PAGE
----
Friday, February 17, 2023 / 26 Shevet 5783

Shalom Chaverim,

Many of us would find this week’s Torah portion kind of…tedious. It contains over 50 laws and ordinances, and it reads sometimes as a long list of rules. Each of these ordinances requires focus to understand – and deep reflection to grasp – its deeper meaning and profound ramifications for your personal life, for human society generally, and for the building of a functional and moral universe. 

You might be inclined to skim through all these rules, or skip parashat Mishpatim entirely. But just imagine: What if the world, what if our nation, what if our community did not have laws and standards at all? Imagine living in the ‘wild west’ or in total anarchy. The law of the jungle would soon prevail. For much of world history, it was the local bully, the rich and well-connected, the area warlord, and/or the nearby dictator who seized power and wielded it for their own gain and ruthless interest. Sadly, it still happens in our world today.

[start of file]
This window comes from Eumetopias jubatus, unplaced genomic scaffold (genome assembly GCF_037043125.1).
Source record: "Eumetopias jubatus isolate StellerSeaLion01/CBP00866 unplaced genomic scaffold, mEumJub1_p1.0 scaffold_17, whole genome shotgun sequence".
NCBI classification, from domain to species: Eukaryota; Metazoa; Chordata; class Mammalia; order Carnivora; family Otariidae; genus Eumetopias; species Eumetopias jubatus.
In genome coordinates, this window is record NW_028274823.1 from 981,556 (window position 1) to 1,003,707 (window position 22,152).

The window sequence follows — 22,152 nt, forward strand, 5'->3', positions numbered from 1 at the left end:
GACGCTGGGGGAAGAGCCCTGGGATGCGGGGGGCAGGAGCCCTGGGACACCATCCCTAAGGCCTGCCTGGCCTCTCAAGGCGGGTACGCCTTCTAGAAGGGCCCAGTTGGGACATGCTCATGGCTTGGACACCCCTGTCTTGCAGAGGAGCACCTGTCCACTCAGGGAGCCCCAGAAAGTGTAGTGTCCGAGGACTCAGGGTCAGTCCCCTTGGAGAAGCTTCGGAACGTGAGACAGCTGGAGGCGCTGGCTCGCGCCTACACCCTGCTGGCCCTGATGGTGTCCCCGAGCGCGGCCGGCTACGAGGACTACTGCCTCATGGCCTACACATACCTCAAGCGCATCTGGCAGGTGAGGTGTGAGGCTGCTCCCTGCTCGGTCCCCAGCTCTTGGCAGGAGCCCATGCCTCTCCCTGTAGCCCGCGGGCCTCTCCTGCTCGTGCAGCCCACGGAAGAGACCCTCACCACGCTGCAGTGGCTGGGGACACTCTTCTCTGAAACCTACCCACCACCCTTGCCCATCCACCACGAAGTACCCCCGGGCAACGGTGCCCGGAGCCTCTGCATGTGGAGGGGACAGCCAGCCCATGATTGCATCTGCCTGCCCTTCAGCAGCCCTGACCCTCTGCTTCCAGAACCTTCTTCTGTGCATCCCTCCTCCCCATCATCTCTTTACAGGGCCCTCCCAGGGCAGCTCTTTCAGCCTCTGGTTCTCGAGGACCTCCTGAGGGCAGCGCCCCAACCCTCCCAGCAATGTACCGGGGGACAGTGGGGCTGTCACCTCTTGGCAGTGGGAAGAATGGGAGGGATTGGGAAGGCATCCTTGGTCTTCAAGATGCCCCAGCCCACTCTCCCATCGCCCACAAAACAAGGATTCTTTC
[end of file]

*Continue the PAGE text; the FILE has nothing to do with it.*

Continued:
Sometimes though, there is a happy, hopeful ending. With Valentine’s Day this week, I was reminded of a particular love story that gives us some cause for celebration that order and justice, love and compassion do sometimes prevail. We are not all alone against the malevolent forces of chaos. No, we — the Jewish People especially, along with our other circles of belonging — are on a team, part of a family, organized and standing all together for peace and goodness. We often succeed in bending the proverbial long arc of the moral universe towards good in a hopeful way.

Please do yourself a favor and read this (abbreviated) article from the NY Times about a very special love story, published after Valentine’s Day a few years ago. This year, with society in Israel seemingly at a breaking point of divisiveness and ill-will, with American society polarizing itself further day by day, the point that writer Bari Weiss makes about the importance of unity, values, and a caring perspective and outlook on the world is even more crucial and urgent.


Rabbi Michael Schwartz